Sunday, November 27, 2011

Automata: Mechanical Wonders of the Nineteenth Century at SFO

Fiddler c. 1910 . probably by Renou . France .papier-mâché, fabric, paint, metal, glass, wood, hair  Collection of SFO Museum

If you are stuck out at SFO this holiday season, this exhibit can help you pass the time. The new exhibition features exquisite mechanical figures and musical machines from the 19th century.

Before the Industrial Revolution, automata were created mainly as one-of-a-kind scientific experiments, political or religious theater, and given as diplomatic gifts. Eventually they became promotional devices to attract sales. French manufacturers later incorporated mass-production technology to produce musical automata, musical dolls, clockwork singing birds, and tableaux méchaniques (mechanically animated scenes) to meet the increasing demand for these new forms of entertainment.

From the mid-1800s to the 1900s, automata served as parlor entertainment. Many skilled artisans were required to manufacture these clockwork machines. They were not considered toys for children, but rather items of social privilege and status - which didn't prevent me from wanting to play with them!
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Monday, November 21, 2011

Busy times at Chez Nancy's

I've been busy reviewing art and even posted a new food recipe up at my food column at the

I want to do a longer piece on Bernini and more on the Venetian painters who are up at the de Young - heck, whole encyclopedias have been written about Bernini and Titian. Do you think I could be contented with just one column?

Vegetarian pot pie

Later in the week, I'll start my promotion pieces for local art fairs and community centers. There are so many local art centers that are desperately trying to survive. Financial support is being cut back in all areas but remember the motto "art saves lives. Feeding the soul is important in desperate times.

Wednesday, November 16, 2011

Bernini's "The Medusa" at the Legion

Gian Lorenzo Bernini, The Medusa, 1640s. Carrara marble. Musei Capitolini, Rome

This piece is so delicately beautiful and the level of craftmanship is so high that it has to be seen to be believed. At the press preview today, John Buchanan, the Director of the Museum, hinted that there will be more exchanges between the Capitolini Museum in Rome and the Legion. No details yet but keep tuned to this space ...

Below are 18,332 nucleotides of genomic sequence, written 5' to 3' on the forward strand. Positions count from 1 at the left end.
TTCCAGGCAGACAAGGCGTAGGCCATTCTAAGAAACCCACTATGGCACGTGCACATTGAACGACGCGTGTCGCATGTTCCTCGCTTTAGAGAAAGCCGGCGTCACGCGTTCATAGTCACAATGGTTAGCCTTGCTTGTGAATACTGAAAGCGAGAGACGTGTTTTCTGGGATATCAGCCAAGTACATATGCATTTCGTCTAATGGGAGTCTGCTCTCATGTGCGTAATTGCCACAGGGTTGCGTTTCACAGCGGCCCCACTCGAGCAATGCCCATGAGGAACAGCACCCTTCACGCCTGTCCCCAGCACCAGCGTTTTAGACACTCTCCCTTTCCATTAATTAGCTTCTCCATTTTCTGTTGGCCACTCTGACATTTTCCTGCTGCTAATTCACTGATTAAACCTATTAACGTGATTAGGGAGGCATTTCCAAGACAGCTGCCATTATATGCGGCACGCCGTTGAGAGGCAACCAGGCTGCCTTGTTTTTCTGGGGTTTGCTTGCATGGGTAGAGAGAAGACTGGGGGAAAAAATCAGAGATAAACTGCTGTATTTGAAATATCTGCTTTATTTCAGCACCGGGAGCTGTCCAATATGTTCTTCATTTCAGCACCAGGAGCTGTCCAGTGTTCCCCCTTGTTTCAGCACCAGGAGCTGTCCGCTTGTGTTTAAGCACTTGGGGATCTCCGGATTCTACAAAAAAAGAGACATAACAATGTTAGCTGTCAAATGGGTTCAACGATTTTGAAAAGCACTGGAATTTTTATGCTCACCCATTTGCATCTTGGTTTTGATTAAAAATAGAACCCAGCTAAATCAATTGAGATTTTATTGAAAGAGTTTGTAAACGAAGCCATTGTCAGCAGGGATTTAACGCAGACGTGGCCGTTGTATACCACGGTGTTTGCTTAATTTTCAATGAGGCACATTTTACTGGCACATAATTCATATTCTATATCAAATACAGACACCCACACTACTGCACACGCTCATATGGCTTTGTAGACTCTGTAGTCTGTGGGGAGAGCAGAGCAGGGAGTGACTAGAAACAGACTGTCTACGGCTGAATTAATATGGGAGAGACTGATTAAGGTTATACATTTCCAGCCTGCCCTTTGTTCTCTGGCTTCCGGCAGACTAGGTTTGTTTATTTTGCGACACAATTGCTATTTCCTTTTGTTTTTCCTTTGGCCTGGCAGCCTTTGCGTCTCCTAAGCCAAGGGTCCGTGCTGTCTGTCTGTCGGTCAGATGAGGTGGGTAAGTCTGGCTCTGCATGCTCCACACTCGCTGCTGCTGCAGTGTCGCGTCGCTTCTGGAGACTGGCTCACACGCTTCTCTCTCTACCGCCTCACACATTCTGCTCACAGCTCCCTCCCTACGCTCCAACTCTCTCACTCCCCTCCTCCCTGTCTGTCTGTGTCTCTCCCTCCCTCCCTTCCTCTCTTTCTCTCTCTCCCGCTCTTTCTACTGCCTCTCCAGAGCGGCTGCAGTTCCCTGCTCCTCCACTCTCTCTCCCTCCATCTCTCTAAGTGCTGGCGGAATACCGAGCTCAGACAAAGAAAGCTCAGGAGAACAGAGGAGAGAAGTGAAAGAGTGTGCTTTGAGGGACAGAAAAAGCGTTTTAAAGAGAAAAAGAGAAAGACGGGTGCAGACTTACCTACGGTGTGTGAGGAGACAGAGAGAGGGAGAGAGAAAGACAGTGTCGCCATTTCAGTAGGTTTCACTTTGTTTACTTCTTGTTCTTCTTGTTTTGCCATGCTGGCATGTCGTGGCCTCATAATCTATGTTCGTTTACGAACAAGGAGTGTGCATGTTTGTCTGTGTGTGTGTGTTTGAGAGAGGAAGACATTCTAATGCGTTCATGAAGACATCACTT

Wednesday, November 9, 2011

Anonymous Was A Woman 2011 awards

Anonymous Was A Woman announced the ten artists selected to receive the Foundation’s annual award. The “no strings” grant of $25,000 enables women, over 45 years of age and at a critical juncture in their lives or careers, to continue to grow and pursue their work. Lauren Katzowitz Shenfield, director of the program, explained, “Anonymous Was A Woman Awards are synonymous with important recognition in artists’ personal and artistic development. The financial gift helps artists buy time, space, materials, and equipment, often at early stages of a new project, and, sometimes, recover from traumatic life events. In itself, the Award helps artists feel recognized and honored by other distinguished women who seek no credit for the role they play.”

Jungjin Lee, Buddha on hand made paper.

For me the real beauty in photography is not the end product but the process. My images are a means of metaphorical expression: not a representation of the actual world, or a reconstitution of visual beauty, but a basis for fundamental meditation. The photographs represent thoughts incapable of being expressed in words, asserted, or emphasized as a single argument. My THING series, unlike my past works, approached me from objects which were near and familiar to me. The familiarity means a waiting and a private communication between the thing and myself. And that familiarity turns into an estrangement through the vacating of thoughts. The act of vacating, like the blank spaces of my work, makes the thing dream of itself as well as me.

More award winners at: